a favorite place for boys to hide
small items or money.

17)Around military posts (both
old and new) search all barracks
locations, inside and out, for caches.
Remember, these men were sta
tioned here, in some instances, for
long periods of time. You would be
surprised at the amount of money
that was won by an individual sol
dier during poker games and then
hidden. The man was later trans
ferred to another post and had no
chance to retrieve his "cache."

18)When checking houses:

A)Look around fireplaces,
door and window casings, under
stairways, rugs and closet floors.
B)Watch for lumped or
sagging places in wallpaper.
C)Search under porch
floors, in basements, especially in
the corners and between the foun
dation stones.
D)In closets, check the
ceilings for a small cavity built here
to store valuables.


19)Examine any prominent
landmarks you think someone
might have used.

20)Do not overlook the barns
and outbuildings of old farms be
cause 50-100 years ago the farmer
spent most of his time with live-
stock around the barn. All flat, horizontal suporting beams should bechecked (this is a good place for a
small cache). Look over all supporting posts to see if they are hollow, especially if they were made by nailing 1x6 boards together. (I know a man who found a good cache his grandfather had put into a hollow barn post some forty years before).

21)Look at the shingles used in
roof coverings of old barns, out
buildings and cabins, also all flat
rafters used for support.

22)Check old outhouses, along
the rafters and the cornerstone foun
dations.

23)The chicken house was a fa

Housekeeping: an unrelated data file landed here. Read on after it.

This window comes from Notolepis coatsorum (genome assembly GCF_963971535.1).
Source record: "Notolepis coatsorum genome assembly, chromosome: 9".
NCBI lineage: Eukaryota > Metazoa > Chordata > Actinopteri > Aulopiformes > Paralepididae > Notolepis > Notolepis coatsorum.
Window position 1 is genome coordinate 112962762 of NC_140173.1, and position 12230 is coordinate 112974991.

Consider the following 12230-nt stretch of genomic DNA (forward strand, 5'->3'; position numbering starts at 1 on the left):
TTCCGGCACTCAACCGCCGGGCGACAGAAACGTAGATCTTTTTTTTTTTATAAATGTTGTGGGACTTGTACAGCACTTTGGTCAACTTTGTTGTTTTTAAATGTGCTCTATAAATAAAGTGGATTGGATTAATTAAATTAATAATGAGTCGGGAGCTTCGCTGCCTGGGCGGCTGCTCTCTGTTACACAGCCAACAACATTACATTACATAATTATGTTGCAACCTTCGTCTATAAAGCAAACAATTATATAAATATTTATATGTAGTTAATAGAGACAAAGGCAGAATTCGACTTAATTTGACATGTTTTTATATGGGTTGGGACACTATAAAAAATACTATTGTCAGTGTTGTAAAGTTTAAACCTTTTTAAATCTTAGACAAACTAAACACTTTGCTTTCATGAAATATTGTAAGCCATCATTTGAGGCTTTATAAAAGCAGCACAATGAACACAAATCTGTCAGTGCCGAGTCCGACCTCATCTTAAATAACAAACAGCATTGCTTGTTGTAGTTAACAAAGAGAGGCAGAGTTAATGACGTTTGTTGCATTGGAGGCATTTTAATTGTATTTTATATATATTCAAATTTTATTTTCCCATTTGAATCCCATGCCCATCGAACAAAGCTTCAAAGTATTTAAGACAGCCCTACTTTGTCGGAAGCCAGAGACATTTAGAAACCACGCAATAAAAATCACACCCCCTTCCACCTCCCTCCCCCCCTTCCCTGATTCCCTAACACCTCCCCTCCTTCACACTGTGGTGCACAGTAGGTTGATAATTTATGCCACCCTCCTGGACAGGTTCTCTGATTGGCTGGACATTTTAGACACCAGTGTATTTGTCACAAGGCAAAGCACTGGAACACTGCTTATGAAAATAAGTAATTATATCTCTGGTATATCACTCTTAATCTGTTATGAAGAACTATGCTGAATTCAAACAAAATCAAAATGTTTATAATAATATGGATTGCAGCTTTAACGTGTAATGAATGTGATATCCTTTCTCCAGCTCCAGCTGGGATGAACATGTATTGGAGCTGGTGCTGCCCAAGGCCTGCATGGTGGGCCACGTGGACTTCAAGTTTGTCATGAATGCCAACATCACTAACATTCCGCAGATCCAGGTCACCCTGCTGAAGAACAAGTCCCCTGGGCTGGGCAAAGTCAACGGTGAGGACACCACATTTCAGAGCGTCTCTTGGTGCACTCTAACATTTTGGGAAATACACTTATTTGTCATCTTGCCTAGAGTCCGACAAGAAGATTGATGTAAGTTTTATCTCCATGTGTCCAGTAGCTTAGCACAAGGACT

vorite place to hide valuables be
cause chickens are excellent "watch
dogs."

24)Check old fence rows. Years
ago, farmers used what was called
"post-hole" banks.

25)Don't forget the area around
the well or spring. Rocks inside were
loosened, valuables put behind them,
then the rocks replaced. No one
would suspect that the farmer was
getting or hiding his money when he
went for a drink of water. (I once saw
a cache that was found in the bottom
of a spring.) Also, check a line be
tween these places and other pos
sible markers.

26)Another overlooked spot is
what was called a "later hole" in
older farm houses. This was a cavity
in lieu of a basement, that was dug in
front of the open fireplace, usually
with a trapdoor, to store potatoes,
turnips, apples, etc., during the win
ter.

27)In old log cabins (these can
still be found in rural areas) use the
same procedure as searching in an
old house (#18), except be sure to
search the "chicking" (insulation)
between the logs and the corner foun
dation stones. These two spots were
favorite places to hide valuables.
Also, search both inside and outside
of the chimney.
 



 
 

ABEARZZ:
rockpup, great info...

strickman:
good post <-good_>

Denadii Cho:
What an interesting article.  I never would have thought of many of those places!    Thank you.  I cut and pasted the article into my Word files.   With the authors name of course.

WILL-D:
 Very interesting